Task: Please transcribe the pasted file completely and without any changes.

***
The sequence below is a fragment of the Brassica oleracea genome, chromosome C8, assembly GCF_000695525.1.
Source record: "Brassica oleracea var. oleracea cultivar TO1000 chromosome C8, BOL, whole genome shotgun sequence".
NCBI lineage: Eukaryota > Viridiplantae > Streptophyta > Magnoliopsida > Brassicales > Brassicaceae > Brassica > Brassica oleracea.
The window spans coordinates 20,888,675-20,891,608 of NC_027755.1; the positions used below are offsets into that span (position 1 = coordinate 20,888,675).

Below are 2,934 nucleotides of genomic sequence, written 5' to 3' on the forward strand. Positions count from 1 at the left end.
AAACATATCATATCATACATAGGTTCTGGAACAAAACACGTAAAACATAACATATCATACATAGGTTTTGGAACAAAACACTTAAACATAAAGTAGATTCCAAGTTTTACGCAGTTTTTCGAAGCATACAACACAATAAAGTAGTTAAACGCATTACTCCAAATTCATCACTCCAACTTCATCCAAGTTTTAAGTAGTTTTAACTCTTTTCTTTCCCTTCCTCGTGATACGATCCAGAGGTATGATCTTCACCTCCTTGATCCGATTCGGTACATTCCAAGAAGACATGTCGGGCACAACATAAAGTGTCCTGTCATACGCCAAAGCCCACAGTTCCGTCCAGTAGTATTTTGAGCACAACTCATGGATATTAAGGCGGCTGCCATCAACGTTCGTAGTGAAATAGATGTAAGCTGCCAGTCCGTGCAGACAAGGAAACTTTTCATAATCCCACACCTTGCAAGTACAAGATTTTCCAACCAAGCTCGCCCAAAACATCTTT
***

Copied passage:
The sequence below is a fragment of the Brassica oleracea genome, chromosome C8, assembly GCF_000695525.1.
Source record: "Brassica oleracea var. oleracea cultivar TO1000 chromosome C8, BOL, whole genome shotgun sequence".
NCBI lineage: Eukaryota > Viridiplantae > Streptophyta > Magnoliopsida > Brassicales > Brassicaceae > Brassica > Brassica oleracea.
The window spans coordinates 20,888,675-20,891,608 of NC_027755.1; the positions used below are offsets into that span (position 1 = coordinate 20,888,675).

Below are 2,934 nucleotides of genomic sequence, written 5' to 3' on the forward strand. Positions count from 1 at the left end.
AAACATATCATATCATACATAGGTTCTGGAACAAAACACGTAAAACATAACATATCATACATAGGTTTTGGAACAAAACACTTAAACATAAAGTAGATTCCAAGTTTTACGCAGTTTTTCGAAGCATACAACACAATAAAGTAGTTAAACGCATTACTCCAAATTCATCACTCCAACTTCATCCAAGTTTTAAGTAGTTTTAACTCTTTTCTTTCCCTTCCTCGTGATACGATCCAGAGGTATGATCTTCACCTCCTTGATCCGATTCGGTACATTCCAAGAAGACATGTCGGGCACAACATAAAGTGTCCTGTCATACGCCAAAGCCCACAGTTCCGTCCAGTAGTATTTTGAGCACAACTCATGGATATTAAGGCGGCTGCCATCAACGTTCGTAGTGAAATAGATGTAAGCTGCCAGTCCGTGCAGACAAGGAAACTTTTCATAATCCCACACCTTGCAAGTACAAGATTTTCCAACCAAGCTCGCCCAAAACATCTTT